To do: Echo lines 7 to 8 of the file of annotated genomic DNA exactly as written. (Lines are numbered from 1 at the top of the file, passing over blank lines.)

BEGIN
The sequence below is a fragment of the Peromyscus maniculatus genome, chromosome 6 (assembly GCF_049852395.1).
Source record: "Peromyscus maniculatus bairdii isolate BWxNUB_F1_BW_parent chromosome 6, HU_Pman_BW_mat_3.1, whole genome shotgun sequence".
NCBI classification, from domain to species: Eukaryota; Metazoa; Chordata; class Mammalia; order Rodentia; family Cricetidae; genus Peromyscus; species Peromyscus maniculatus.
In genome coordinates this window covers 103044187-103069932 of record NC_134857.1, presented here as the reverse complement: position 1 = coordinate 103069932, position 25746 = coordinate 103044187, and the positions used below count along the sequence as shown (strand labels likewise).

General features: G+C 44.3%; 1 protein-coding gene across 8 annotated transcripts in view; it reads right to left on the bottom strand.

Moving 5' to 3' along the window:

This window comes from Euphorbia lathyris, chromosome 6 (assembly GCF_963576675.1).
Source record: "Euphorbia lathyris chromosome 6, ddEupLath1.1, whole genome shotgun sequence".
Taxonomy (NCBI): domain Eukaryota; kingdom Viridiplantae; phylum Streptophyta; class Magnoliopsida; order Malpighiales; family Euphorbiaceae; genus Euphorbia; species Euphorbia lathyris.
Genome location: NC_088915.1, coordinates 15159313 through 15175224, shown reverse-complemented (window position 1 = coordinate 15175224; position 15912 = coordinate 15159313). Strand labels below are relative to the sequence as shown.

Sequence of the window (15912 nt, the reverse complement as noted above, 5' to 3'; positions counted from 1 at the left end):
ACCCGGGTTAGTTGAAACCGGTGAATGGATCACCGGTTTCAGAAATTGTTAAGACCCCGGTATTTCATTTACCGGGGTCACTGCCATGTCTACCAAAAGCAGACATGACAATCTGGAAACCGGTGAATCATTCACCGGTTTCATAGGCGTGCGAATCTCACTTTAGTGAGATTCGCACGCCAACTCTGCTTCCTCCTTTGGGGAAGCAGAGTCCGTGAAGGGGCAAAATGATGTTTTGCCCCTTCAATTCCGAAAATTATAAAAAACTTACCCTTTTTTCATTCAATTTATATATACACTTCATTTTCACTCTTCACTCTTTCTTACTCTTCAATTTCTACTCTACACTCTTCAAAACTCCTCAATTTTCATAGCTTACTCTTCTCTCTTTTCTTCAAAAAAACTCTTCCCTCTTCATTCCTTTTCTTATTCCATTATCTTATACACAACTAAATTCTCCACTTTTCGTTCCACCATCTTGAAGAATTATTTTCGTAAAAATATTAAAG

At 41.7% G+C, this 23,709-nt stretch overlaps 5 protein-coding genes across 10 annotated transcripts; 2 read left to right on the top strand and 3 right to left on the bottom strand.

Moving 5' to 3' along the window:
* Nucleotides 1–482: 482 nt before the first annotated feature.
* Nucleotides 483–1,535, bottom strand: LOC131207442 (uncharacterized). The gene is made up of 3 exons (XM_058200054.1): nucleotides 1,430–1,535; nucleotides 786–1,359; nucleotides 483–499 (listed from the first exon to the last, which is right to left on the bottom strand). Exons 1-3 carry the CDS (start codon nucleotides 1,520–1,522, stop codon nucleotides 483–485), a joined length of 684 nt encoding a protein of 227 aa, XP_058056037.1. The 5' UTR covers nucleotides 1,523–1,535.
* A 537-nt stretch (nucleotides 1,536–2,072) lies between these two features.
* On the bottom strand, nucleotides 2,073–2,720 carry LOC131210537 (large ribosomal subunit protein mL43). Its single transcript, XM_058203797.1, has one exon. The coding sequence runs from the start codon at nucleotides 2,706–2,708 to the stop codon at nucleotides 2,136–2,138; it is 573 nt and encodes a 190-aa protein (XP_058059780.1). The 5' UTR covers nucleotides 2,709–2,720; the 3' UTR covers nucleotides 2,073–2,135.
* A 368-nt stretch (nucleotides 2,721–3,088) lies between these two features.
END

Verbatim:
This window comes from Euphorbia lathyris, chromosome 6 (assembly GCF_963576675.1).
Source record: "Euphorbia lathyris chromosome 6, ddEupLath1.1, whole genome shotgun sequence".